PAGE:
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  5. "While I was creating the boo…

"While I was creating the book, I got a lot of help."

Translation:Kitabı oluştururken çok yardım aldım.

September 20, 2015



Is birçok okay? çok seems to serve so many purposes that my English mind wanted to use a word specific to much quantity, not just "very help."


I believe "birçok" is used with countable nouns, and "çok" is more or less universal.


I have the same question. Why isn't birçok accepted?


I'm native. you can also use birçok. there's a confusion in this question.


a lot of means bir çok as well. çok and bir çok do not have that much difference in turkish


I don't understand this at all, especially the conjugation (?) of oluşturmak. I understand what the words mean, but I don't understand why.


You take the root from "oluşturmak", which is "oluştur", then you put "ur" for aorist following the vowel harmony, then you put the sufffix for "while", which is "(y)ken. You get "oluştur-ur-ken" There is no personalsuffix. In this case the main sentence is "çok yardım aldım" From "aldım" you can see that it is first person singular in the past tense. Therefore you use this tense also for the dependent clause. You also could use yaratmak, which would be yarat (stem) + -ır (for aorist, following the vowel harmony) + -ken and will get yaratırken.

I am learning Turkish too, so anybody may correct me if I didn't explain it well.


I used yaratırken and it was accepted.


In addition to the very nice explanation by SabineBergmann1, I wanted to add that "iken" is actually a word- a conjunction to be more precise. I mean "oluştururken" is actually "oluşturur + iken" (iken=whilst). For example, you could also say "Ben lisedeyken (=lisede + iken) çok utangaçtım", "I was very shy when I was in high school". Another example would be "Yürürken (=yürür + iken) mesaj yazamıyorum." as "I cannot text while I am walking."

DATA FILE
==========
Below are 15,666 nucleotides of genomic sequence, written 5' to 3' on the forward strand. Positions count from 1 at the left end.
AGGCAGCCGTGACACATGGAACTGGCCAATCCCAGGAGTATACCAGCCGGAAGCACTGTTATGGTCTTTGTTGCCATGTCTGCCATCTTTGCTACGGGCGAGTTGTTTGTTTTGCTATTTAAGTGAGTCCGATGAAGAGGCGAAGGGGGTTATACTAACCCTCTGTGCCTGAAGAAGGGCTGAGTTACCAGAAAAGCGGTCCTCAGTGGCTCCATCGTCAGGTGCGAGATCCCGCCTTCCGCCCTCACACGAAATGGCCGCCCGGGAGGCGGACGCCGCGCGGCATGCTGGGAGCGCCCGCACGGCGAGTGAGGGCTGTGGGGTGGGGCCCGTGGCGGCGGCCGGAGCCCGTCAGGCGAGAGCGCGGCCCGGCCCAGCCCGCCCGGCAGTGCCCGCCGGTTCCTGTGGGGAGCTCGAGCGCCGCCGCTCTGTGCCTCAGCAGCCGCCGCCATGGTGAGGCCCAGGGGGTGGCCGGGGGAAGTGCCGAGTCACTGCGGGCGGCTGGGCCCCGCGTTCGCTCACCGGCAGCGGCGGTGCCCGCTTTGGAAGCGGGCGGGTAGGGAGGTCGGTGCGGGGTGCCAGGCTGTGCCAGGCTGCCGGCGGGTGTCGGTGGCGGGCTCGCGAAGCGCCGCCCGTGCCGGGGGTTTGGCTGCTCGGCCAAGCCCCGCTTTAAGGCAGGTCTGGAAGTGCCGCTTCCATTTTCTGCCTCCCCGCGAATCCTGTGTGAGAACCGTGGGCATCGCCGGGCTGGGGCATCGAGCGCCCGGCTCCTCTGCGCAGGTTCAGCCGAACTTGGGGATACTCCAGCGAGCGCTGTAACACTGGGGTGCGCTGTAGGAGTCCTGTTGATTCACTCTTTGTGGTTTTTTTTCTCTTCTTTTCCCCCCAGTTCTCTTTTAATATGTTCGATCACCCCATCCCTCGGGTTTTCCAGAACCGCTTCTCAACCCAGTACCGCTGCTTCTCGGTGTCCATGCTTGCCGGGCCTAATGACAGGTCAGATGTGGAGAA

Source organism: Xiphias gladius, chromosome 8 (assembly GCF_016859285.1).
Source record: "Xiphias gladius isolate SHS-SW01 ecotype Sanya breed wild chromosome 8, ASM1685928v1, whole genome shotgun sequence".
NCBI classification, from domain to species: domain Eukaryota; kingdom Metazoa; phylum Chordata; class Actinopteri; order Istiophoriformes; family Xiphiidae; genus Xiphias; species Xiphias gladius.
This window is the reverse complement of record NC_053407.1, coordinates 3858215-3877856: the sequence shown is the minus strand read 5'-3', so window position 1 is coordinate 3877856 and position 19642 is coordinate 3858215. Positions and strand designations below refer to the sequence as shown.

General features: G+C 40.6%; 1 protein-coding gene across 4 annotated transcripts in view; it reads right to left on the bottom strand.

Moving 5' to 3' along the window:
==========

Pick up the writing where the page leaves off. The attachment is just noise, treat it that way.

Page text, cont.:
"yazamam" would be simple present tense, while "yazamıyorum" is present continuous tense. In English you would always use "I cannot text", whether you are talking about that moment, or you are talking in general. However, in Turkish if you are talking about that exact moment (for example you are making an excuse for replying a whatsapp message late because you are walking) you would use "yazamıyorum". If you are talking generally then you would use "yazamam." The difference is really really small I must say, but still, there is a nuance.


Superb answer! Thanks.


To get help: you ask for it (if you feel in danger, get help) I got a lot of help: people helped me a lot, possibly without my asking for it Does almak mean "get" in the sense of receiving (passive) AND in the sense of searching to obtain (active) ?


I can't understand why "Çok yardım aldım kitabı oluştururken" is not accepted.


As a native speaker (with no linguistic backgrounds), I confirm this should be accepted.

One side note is there are mainly two types of sentences that can be categorized in Turkish from 'the position of the verb in the sentence' point of view.

In the 'kurallı' (regular) form of a sentence in Turkish, the verb is at the very end. Therefore, the regular form should be "Kitabı oluştururken çok yardım aldım".

On the other hand, the sentence "Çok yardım aldım kitabı oluştururken" is called a 'devrik cümle' (inverted sentence). The meaning is equivalent, I would not be surprised to hear such a sentence, however, I would try to go with the regular one while speaking.


it is not much regular in meaning. it's a bit different in Turkish. you have to explain your Main activity first and then you got help in accordance with this activity. so you need to think each sentence in line.


I have a feeling this is because of a "rule" in turkish for which if a part of a sentence "specifies" another one it should go before it (i'm sorry i know it's pretty vague, maybe someone can give a better explanation).

For example:

  • Siyah kedi -> the black cat

  • Yarinki sinav -> the exam that is tomorrow

  • benim için onemli -> important for me

Therefore it makes sense to me that kitabı oluştururken should go before çok yardım aldım, since it "specifies" when the main action takes place (and by main action i mean syntactically, as in the action that happens in the main sentence, as opposed to the subordinates).

Does it make any sense?

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